Sourced from Wikivoyage. Text is available under the CC-by-SA 3.0 license.Anglesey (Welsh: Ynys Môn) is, by a large margin, the largest island in England and Wales at 276 sq mi (714km²) island just off the coast of northwestern Wales.
Towns and villages
- Llangefni — county town
- — the most northerly town in Wales
- Beaumaris (Biwmares) — home to Master James of St. George's uncompleted master-work castle
- (Caergybi) — port town with frequent ferries to Dublin
- Menai Bridge (Porthaethwy) — town near the suspension bridge connecting Anglesey to the mainland
- Llanfairpwllgwyngyllgogerychwyrndrobwyllllantysiliogogogoch (Llanfair PG) – village with the second-longest name in the world after a place in New Zealand
- Newborough (Niwbwrch) – town closest to Llanddwyn Island
- (Y Dyffryn)
- Church Bay (Porth Swtan)
- (Ynys Llanddwyn)
- (Traeth Coch)
- South Stack (Ynys Lawd)
- (Bae Trearddur)
The Anglesey Area of Outstanding Natural Beauty (AONB) has one of the most distinctive, attractive and varied landscapes in the British Isles. Anglesey was designated as an AONB in 1966 in order to protect the aesthetic appeal and variety of the island's coastal landscape and habitats from inappropriate development. The AONB is predominantly a coastal designation, covering most of the island's 125 mile coastline (including Llanddwyn), it contains rocky headlands, golden beaches, dunes, heaths and fine green countryside. Some of the beaches are recognised as being amongst the best in Great Britain and Europe. The AONB supports a wealth of wildlife such as choughs, grey seals, sea lavender and silver studded blue butterflies. There are also many areas protected for their nature conservation value, such as Newborough Warren National Nature Reserve, and several Sites of Special Scientific Interest.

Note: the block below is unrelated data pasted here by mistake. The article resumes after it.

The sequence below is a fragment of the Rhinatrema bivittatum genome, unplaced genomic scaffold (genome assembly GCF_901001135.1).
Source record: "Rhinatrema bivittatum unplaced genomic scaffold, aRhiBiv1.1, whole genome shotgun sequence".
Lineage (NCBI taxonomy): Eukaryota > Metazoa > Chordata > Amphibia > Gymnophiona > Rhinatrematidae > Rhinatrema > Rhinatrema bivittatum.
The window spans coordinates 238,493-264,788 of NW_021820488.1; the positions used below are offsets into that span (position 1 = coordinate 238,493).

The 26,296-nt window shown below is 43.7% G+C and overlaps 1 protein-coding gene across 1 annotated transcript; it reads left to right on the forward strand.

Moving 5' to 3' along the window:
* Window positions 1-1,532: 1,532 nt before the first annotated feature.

By planeCitywing operates a twice daily air service (Monday to Friday) to (VLY) near Valley from (CWL). (MAN) and (LPL) are less than two hours drive from Anglesey.
By trainHolyhead's status as an international ferry terminal means it is served by direct trains to Chester and London.
By carThe main bridge crossing from mainland Wales is via the A55 with a smaller road crossing on the old A5 at Menai Bridge.
By busNational Express and Arriva from across the UK to Holyhead
By boatFerry port at Holyhead with a regular service from Dublin and Dun Laoghaire
By carThe easiest way to get round the island. The A55 cuts straight across the island parallel to the old A5 route, providing a quick route to Holyhead ferry port. To see the island though, the A5025 taking your north round the island and the A4080 taking you south round the island are a better options.
Hertz have car hire services in Hollyhead and Valley airport
By busThere are numerous bus services between the towns and villages on the island, with timetables on the county council's web site
By footAnglesey Coastal Path. Fairly easy walking around this island off the northwest corner of Wales, with diverse coastal scenery which is 95% within the Area of Outstanding Natural Beauty, and many attractive villages.